Changing chip behaviour in physical models
As discussed earlier, variations may occur in the security features of an ID document, even during the lifetime of a series. This is also the case for the RFID chip’s behaviour in e-MRTDs. As a change in security features is usually more visible, the issuer is more likely to advertise it, but in the case of changing behaviour of an RFID chip, the interested parties are seldom notified.
During the lifetime of a passport series, the supplier of the RFID chip or the type of chip may change, resulting in, for example performance changes, other cryptographic algorithms being used, or other communication responses and applets. In order to mitigate the possible effects of a different chip supplier or type of chip, it is key that stakeholders are notified. Tests should be conducted to determine whether the behaviour of the chip has changed and if this is the case, the change should be communicated and a new specimen distributed.
Lack of quality assurance
As with all identity documents, a robust quality assurance (QA) process is of the utmost importance in order to verify that the documents are produced in accordance with ICAO standards and will be accepted by inspection systems. Since an RFID chip is verified automatically and not manually, a QA process is even more important for e-MRTDs. Needless to say, the specimen e-MRTD should be tested in the same way.
Unfortunately, this last step is often omitted. An e-MRTD with a blank chip is rarely issued, however, regrettably with specimens this is quite common. For some of the specimens that we have encountered at Keesing Technologies, it seems as if they were created in a hurry: the RFID chip personalisation was omitted for the specimen, rendering it useless from a chip verification perspective.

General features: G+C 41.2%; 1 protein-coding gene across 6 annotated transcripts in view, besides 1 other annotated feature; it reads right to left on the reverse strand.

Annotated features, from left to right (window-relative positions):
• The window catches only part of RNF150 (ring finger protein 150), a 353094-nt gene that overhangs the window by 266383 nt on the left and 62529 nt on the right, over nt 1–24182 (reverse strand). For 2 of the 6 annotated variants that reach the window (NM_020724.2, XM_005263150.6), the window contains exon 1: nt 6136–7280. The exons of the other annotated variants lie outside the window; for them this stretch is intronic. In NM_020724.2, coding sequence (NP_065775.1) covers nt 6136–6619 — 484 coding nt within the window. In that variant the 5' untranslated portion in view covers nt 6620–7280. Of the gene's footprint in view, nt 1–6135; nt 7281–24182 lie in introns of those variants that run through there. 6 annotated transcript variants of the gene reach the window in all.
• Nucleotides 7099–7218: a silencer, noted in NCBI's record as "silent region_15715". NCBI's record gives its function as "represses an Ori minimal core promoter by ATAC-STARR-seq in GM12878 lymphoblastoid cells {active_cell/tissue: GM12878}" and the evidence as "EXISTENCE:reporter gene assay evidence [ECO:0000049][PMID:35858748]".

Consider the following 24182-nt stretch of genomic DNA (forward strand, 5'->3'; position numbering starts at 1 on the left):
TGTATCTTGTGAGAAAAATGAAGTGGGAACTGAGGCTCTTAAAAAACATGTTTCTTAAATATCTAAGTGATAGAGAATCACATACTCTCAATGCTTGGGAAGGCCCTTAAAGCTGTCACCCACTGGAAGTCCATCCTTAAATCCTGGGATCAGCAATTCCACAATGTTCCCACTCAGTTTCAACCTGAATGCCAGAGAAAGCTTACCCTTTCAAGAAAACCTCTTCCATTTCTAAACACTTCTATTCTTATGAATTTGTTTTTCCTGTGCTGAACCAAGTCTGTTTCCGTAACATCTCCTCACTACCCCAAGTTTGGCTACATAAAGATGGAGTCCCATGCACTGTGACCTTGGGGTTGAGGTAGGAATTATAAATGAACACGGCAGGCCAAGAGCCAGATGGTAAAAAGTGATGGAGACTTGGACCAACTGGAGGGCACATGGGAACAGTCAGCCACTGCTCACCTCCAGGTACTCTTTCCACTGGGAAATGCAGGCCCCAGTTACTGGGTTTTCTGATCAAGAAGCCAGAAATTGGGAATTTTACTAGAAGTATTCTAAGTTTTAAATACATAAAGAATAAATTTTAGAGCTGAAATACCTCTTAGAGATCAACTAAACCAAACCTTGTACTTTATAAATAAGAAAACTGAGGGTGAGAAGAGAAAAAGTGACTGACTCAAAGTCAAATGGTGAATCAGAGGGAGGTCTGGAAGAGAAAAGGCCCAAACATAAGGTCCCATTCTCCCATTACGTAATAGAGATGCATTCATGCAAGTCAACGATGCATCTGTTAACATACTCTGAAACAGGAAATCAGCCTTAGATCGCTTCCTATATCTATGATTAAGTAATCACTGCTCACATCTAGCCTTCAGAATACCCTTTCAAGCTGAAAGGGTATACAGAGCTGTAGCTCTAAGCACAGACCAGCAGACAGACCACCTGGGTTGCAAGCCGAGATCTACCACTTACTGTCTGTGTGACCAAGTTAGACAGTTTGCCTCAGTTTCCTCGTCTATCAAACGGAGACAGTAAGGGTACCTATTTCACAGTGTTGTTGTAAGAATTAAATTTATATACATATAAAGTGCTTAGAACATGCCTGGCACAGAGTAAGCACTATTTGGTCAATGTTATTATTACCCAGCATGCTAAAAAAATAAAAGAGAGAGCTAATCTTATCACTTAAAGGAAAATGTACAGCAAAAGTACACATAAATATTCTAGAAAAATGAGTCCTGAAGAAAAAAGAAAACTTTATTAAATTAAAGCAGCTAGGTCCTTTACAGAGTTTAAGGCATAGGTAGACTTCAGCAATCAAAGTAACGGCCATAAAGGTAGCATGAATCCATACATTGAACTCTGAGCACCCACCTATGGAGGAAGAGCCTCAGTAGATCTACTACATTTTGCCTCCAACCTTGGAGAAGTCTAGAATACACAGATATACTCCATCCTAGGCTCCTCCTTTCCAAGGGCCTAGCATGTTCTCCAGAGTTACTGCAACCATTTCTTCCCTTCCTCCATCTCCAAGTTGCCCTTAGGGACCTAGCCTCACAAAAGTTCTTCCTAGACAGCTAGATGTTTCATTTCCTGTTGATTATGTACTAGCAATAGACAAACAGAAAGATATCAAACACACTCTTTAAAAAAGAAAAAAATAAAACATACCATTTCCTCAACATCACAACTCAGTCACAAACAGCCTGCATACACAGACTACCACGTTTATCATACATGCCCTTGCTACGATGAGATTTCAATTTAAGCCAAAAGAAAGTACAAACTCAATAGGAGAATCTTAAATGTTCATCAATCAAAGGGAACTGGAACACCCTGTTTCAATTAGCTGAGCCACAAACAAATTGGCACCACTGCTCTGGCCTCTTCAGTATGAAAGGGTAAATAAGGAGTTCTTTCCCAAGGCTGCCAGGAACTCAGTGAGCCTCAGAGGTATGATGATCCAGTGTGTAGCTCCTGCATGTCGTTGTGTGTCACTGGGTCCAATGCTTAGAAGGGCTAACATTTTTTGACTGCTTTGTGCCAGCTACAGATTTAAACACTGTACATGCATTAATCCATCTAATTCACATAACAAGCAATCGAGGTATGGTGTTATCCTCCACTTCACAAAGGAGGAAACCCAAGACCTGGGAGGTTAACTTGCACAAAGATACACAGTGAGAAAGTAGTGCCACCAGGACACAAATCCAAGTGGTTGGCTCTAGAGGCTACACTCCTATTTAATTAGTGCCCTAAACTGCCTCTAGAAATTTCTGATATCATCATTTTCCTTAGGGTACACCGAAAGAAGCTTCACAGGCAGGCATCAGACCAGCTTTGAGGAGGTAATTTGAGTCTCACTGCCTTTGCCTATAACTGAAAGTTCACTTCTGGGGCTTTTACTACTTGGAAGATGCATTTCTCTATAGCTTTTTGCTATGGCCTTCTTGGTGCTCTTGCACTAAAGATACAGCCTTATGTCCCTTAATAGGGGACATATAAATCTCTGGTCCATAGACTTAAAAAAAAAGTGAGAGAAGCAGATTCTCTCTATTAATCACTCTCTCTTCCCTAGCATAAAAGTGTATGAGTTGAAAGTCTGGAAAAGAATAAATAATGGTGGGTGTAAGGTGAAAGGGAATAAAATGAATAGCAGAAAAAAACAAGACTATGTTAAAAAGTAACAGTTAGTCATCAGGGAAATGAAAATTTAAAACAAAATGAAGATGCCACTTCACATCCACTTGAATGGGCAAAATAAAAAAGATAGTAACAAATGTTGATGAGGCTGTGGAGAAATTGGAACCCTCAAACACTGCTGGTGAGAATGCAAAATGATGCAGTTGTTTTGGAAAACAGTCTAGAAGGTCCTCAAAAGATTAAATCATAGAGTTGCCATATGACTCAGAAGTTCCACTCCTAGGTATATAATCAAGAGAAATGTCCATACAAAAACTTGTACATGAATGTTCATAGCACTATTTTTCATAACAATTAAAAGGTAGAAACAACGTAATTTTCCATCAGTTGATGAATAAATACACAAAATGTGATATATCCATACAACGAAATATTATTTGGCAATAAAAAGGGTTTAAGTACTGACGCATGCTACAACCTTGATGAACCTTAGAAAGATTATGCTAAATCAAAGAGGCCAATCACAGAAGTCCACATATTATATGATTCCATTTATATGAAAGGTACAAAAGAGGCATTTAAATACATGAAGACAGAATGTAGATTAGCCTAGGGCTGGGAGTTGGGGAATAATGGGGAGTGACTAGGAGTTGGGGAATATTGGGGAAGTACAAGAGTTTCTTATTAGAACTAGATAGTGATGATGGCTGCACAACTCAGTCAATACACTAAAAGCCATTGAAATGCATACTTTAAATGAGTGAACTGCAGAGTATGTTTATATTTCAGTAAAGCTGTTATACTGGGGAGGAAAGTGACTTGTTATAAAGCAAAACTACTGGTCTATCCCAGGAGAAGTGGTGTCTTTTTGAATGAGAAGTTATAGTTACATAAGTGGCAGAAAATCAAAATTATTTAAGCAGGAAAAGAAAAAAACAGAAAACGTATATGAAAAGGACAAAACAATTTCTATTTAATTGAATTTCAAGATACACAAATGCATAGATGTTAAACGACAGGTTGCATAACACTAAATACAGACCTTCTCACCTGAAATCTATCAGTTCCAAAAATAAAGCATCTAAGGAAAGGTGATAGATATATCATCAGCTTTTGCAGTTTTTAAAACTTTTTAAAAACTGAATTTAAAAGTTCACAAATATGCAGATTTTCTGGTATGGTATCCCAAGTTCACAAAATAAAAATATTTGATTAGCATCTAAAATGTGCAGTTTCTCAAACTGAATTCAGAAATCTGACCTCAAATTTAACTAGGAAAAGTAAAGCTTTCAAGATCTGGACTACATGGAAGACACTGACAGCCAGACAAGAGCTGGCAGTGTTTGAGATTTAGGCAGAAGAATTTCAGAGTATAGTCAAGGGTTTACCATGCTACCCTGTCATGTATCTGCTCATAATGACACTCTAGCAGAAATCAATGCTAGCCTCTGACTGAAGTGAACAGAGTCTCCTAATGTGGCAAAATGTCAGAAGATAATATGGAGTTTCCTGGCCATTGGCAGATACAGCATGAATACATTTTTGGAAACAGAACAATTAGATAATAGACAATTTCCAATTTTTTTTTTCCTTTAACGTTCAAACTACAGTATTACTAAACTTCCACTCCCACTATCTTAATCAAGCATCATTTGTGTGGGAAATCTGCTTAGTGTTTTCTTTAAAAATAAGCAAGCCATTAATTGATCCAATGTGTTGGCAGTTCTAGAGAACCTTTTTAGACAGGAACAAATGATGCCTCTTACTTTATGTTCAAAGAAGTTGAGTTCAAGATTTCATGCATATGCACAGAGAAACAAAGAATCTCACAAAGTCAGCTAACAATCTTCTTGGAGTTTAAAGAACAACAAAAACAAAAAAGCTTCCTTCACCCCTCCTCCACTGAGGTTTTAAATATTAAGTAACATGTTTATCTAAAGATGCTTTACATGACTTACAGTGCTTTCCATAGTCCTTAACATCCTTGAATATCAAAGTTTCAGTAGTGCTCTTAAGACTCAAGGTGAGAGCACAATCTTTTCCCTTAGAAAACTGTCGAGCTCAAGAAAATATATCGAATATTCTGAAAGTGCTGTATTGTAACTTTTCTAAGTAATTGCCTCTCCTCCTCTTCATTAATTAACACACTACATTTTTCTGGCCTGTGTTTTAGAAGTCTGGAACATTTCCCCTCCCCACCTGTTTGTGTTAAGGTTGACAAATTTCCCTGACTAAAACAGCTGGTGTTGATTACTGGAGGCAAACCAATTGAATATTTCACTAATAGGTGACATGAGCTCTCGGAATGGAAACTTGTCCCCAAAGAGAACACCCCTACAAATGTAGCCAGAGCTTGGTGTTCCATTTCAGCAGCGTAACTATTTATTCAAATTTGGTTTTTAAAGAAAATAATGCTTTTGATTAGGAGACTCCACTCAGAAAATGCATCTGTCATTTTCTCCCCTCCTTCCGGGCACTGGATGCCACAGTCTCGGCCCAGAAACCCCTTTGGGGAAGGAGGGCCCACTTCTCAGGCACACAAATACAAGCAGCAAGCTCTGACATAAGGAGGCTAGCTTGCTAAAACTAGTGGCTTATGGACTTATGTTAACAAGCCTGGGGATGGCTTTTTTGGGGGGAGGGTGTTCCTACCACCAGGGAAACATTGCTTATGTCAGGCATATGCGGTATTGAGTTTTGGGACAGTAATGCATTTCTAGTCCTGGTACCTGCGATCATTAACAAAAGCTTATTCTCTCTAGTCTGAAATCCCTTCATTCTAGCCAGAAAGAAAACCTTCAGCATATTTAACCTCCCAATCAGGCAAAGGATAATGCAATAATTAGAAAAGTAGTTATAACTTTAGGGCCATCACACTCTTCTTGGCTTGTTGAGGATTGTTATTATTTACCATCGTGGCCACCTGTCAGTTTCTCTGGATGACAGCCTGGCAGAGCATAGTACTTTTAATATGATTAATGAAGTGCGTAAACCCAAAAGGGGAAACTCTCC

Specimens are indispensable, either when physical security features have changed, the behaviour of the RFID chip has changed or when a new or changed e-MRTD is issued. It is key that the specimen is representative: it should really be a ‘look‑alike’ of the documents that are being issued to citizens.
ICAO recognises the need for representative specimens. The Implementation and Capacity Building Working Group (ICBWG) of its Technical Advisory Group (TAG) on MRTDs is in the process of drafting guidance to member States on the circulation of specimens.5 In this proposed guidance, it is specifically recommended that the RFID chip in e-MRTDs is representative. We welcome ICAO’s efforts in this respect and urge states issuing e-MRTDs to supply all relevant parties with representative specimens, for the sake of facilitating easy and correct identification, around the globe.
1 International Civil Aviation Organization (ICAO), Doc 9303: Machine Readable Travel Documents, Part 1: Machine Readable Passports, Volume 1: Passports with Machine Readable Data Stored in Optical Character Recognition Format. Current version: sixth edition 2006; http://www.icao.int/publications/Documents/9303_p1_v1_cons_en.pdf.
3 Mercer, J. Errors in travel documents, Part 1, 2, 3 and 4. Keesing Journal of Documents & Identity, Issues 26 (2008), 27 (2008), 34 (2011) & 44 (2014) respectively.
4 International Civil Aviation Organization (ICAO), Doc 9303: Machine Readable Travel Documents, Part 1: Machine Readable Passports, Volume 2: Specifications for Electronically Enabled Passports with Biometric Identification Capability. Current version: sixth edition 2006; http://www.icao.int/publications/Documents/9303_p1_v2_cons_en.pdf.
5 ICAO TAG/MRTD 22nd meeting, 21-23 May 2014, Working Paper 18.
René Clerc has a master’s degree in Business Computer Science and International Relations. Prior to joining Keesing Technologies in 2009, he worked for various IT companies. As Technical Director at Keesing Technologies, René is responsible for the continuous development of the most comprehensive reference database of identity documents and banknotes and the product portfolio of digital authentication solutions for identity documents.